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Program for the Global Animal Nutrition Summit (GANS) is now live!

https://youtu.be/tOpsTd_FJDw

The Ontario Veterinary College and Ontario Agricultural College of the University of Guelph are proud to be hosting the Global Animal Nutrition Summit (GANS). A conference designed to bring leaders in animal science, comparative nutrition and veterinary nutrition together for the first time ever. This global nutrition summit is a collaboration between eight international animal nutrition organizations.

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2020 AAVN Symposium

2020 AAVN Clinical Nutrition and Research Symposium Update from the OVC Pet Nutrition Team

From June 10th – 11th the American Academy of Veterinary Nutrition (AAVN) hosted its 20th annual meeting and first virtual AAVN Clinical Nutrition and Research Symposium. While the event was originally scheduled to be held in Baltimore (USA), the global pandemic with COVID-19 forced organizers to change to a virtual format. Fortunately, this did not detract from a great program with excellent research presented on a wide variety of topics: feeding methods in horses, renal care in senior cats, dietary interventions on the canine microbiome, and obesity prevention, treatment, and communication.   

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When a Little Means a Lot

Our team's work was recently showcased at the Canadian Nutrition Society's Annual Conference, hosted virtually this year. MSc student, Hannah Godfrey, had the opportunity to present her study, Choline supplementation lowered body weight, body condition score, and daily food intake compared to a control in post-gonadectomized kittens. Despite it's potential health and behavioural benefits, spay and neuter surgery has been demonstrated to increase the risk of obesity. By supplementing growing kittens with choline after their neuter surgeries, dietary choline might provide a preventive effect against obesity.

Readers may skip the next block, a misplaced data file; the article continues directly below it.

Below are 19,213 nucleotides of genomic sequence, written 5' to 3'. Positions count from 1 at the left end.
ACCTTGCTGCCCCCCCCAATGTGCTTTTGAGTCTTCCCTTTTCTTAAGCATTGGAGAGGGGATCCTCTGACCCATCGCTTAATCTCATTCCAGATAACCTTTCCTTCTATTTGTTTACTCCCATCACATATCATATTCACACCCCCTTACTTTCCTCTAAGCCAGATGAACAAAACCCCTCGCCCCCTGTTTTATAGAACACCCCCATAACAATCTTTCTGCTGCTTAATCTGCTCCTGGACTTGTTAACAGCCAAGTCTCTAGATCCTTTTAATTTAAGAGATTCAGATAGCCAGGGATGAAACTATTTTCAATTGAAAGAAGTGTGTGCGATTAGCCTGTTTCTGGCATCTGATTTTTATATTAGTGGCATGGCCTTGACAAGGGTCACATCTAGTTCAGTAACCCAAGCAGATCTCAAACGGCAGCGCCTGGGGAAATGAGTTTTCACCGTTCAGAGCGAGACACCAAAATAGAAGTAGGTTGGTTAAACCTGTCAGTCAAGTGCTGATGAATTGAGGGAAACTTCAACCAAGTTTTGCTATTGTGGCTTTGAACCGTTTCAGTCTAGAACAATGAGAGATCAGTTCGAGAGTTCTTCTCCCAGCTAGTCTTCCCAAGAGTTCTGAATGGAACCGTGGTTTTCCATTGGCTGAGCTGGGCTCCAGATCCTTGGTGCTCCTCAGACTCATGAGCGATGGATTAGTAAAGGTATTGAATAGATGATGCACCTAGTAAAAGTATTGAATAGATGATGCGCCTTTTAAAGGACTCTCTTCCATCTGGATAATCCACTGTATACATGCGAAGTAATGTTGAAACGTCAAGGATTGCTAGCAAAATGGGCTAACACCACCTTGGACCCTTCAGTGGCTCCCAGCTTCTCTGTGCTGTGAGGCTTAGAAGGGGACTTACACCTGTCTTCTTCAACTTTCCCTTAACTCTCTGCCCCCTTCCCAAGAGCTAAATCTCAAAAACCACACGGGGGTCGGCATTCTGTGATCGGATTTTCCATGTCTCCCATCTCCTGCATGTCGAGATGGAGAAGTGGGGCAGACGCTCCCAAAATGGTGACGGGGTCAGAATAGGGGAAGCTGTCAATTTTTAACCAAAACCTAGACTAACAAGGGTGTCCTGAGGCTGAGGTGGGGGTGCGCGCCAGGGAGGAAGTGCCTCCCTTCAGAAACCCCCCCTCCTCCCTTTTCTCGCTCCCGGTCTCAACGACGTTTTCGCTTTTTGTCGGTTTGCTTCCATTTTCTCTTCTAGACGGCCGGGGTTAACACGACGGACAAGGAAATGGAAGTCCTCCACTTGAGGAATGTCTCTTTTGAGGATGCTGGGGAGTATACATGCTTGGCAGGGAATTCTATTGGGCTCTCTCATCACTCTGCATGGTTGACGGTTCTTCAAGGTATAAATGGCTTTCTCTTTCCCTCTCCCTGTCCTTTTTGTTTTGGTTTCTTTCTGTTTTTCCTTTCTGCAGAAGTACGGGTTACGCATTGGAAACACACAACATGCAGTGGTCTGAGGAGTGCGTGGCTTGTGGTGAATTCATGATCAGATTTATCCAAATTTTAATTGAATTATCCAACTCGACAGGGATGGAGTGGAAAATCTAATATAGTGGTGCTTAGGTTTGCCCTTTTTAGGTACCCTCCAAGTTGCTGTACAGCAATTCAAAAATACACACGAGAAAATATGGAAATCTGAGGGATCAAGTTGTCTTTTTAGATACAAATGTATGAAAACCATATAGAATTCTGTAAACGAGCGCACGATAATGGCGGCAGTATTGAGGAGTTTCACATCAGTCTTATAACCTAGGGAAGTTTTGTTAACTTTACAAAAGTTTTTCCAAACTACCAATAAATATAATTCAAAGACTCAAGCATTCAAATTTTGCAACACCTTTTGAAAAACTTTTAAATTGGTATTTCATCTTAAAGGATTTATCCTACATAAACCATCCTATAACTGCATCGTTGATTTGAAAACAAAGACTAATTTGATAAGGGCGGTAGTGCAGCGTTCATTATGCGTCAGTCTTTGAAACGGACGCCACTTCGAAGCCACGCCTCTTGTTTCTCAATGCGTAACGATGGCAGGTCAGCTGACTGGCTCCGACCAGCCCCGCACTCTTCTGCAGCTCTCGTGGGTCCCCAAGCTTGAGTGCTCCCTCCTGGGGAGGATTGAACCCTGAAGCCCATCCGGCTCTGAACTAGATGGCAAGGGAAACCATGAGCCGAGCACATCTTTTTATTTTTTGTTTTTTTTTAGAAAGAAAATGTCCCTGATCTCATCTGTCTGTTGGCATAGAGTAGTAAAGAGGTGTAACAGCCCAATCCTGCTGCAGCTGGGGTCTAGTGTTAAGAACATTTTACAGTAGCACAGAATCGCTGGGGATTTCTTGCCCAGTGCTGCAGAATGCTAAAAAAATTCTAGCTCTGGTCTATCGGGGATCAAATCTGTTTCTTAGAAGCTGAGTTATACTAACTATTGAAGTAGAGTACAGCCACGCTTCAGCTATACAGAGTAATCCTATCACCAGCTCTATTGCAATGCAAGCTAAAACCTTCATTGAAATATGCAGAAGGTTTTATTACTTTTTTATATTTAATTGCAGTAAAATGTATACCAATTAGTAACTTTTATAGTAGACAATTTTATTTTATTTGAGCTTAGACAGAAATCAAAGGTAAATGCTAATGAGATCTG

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A Growing Problem

Some may consider a few extra pounds on our furry companions to be little cause for concern, but our team, alongside the surgical, clinical studies and Smith Lane Animal Hospital OVC teams, demonstrated data to refute this. MSc student, Amanda Santarossa, and Dr. Adronie Verbrugghe, published a study showing that patients who experienced the rupture of their cranial-cruciate ligament were more likely to be overweight or obese. As anticipated, the patients with a cruciate ligament tear were found to have a decreased amount of muscle mass in the affected limb and a greater amount of fat. A cruciate ligament tear will result in instability in the joint, pain, reduced function and may require surgical correction. Entitled, Body composition of medium to giant breed dogs with or without cranial cruciate ligament disease, the study was just published in Veterinary Surgery. Congratulations to Amanda, the OVC Clinical Nutrition Team and collaborators!